Orchestra acts as a hub for all data from the development, production and quality subsystems. This means that the information is available for all conceivable purposes, whether directly for process optimization in production or for considerations such as material behavior over a longer period of time or across several applications. The added value from the structured database therefore goes far beyond the acute production processes. With the new gold, many correlations become clear that may not even be apparent from the individual manufacturing perspective. Today, the new gold makes it possible to identify many more interrelationships. And when information is transparent, it is also capable of forecasting and becomes an important strategic tool.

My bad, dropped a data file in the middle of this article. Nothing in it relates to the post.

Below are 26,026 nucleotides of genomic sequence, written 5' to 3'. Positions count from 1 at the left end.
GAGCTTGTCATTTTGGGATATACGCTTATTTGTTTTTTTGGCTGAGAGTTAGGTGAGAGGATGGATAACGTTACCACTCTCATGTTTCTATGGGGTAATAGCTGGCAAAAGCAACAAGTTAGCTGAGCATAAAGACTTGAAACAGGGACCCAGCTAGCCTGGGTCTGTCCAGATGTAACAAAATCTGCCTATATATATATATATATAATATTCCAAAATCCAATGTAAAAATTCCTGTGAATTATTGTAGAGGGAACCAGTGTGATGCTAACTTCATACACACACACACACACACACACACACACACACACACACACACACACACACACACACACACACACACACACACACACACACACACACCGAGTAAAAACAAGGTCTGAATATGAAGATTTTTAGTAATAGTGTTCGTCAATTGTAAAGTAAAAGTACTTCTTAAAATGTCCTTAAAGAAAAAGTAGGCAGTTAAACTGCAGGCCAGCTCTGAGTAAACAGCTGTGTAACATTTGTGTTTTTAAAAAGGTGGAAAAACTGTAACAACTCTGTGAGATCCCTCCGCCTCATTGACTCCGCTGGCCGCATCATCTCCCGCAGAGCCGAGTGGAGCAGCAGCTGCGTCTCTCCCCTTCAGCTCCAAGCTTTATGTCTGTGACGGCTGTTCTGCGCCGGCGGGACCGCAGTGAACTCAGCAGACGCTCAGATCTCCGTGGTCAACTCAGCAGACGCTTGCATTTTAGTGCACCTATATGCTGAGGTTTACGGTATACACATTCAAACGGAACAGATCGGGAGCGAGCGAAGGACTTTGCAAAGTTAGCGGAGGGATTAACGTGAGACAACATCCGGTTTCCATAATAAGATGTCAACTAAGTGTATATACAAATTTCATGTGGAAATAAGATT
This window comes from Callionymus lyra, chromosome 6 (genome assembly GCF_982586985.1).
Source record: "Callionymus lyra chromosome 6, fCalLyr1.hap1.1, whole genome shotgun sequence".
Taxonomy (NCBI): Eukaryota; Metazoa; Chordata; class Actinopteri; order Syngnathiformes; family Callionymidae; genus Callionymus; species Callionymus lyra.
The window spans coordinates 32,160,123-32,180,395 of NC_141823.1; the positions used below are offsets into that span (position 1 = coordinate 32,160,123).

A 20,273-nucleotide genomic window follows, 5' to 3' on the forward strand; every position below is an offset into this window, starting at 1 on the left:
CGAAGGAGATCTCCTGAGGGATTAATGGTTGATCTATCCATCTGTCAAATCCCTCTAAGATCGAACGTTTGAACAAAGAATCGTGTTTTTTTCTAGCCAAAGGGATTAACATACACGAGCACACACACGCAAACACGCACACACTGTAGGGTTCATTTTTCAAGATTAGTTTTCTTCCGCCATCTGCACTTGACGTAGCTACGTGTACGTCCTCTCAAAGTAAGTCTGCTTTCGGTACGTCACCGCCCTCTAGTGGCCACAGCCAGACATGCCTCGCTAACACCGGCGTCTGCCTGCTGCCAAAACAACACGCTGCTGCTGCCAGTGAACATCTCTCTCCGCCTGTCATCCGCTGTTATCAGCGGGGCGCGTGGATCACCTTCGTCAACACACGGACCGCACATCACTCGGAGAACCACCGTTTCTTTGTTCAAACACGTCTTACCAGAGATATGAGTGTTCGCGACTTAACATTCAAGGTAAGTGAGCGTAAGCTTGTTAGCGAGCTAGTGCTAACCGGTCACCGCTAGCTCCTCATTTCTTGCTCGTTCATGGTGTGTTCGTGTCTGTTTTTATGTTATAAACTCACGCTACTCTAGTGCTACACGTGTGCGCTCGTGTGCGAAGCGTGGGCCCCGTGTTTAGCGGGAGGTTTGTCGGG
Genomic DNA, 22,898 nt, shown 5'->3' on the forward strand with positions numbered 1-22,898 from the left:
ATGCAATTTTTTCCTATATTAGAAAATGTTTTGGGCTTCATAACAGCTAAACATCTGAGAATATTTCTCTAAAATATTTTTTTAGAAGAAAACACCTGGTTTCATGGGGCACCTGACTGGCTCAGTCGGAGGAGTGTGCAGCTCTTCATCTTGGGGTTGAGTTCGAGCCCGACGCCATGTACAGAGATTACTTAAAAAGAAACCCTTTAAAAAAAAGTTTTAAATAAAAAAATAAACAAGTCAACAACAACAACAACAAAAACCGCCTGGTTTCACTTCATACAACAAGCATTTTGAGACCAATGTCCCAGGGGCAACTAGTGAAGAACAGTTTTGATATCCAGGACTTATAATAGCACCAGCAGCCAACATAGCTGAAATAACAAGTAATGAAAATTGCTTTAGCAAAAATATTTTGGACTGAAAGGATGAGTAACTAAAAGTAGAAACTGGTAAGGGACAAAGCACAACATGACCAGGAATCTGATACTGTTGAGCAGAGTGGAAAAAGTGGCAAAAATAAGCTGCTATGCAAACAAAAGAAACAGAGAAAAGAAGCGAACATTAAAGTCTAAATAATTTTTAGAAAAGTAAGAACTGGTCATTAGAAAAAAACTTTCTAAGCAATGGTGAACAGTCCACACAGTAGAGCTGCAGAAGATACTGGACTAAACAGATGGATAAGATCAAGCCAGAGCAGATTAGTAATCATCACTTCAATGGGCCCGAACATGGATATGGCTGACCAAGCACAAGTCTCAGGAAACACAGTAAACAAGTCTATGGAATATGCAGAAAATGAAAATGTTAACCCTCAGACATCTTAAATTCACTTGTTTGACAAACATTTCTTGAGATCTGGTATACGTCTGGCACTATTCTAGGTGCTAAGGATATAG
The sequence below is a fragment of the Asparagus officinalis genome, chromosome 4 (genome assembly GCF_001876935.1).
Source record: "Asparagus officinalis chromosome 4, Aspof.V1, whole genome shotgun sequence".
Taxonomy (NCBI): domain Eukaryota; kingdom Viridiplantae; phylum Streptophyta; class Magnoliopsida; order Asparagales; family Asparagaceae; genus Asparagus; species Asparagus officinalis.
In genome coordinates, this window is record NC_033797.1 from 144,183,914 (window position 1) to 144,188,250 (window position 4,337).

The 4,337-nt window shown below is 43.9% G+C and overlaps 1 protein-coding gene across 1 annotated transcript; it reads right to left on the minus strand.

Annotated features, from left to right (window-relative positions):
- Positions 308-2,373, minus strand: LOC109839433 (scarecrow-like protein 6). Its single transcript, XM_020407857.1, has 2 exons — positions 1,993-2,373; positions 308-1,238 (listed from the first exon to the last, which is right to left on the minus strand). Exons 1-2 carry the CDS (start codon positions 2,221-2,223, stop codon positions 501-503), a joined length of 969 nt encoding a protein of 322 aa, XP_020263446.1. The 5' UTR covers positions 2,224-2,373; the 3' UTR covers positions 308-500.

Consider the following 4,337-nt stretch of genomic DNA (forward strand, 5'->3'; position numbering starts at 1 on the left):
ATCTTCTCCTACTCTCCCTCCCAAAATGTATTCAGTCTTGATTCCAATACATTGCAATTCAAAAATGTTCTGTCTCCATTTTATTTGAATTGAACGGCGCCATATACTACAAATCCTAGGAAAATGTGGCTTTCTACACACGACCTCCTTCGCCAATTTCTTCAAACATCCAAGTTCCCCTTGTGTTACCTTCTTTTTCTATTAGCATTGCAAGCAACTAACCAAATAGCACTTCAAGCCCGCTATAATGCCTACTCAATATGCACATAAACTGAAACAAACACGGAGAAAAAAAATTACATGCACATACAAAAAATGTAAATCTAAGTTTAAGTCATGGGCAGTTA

The result: Shorter ROI, more efficient processes, less waste
Simply by looking closely, i.e. analyzing data, in combination with a good data structure, ZEISS has succeeded in improving processes and reducing scrap. This simultaneously shortens the ROI. Good planning of the IT infrastructure played a special role in the success of the project: “Anyone who takes a strategic approach has a clear advantage here,” says Rica Holzmann, Team Leader International Partner Management & Sales at soffico, attesting to the particularly clever approach of the ZEISS implementation team. The strategic approach also helps to remain level-headed and “not to want to do everything at once”. Jochen Scheuerer affirms, “We have to understand the processes in advance, then implement them with pilots, and above all, let the architecture do its work during ongoing implementations. This is how we create maximum value in all system levels.”.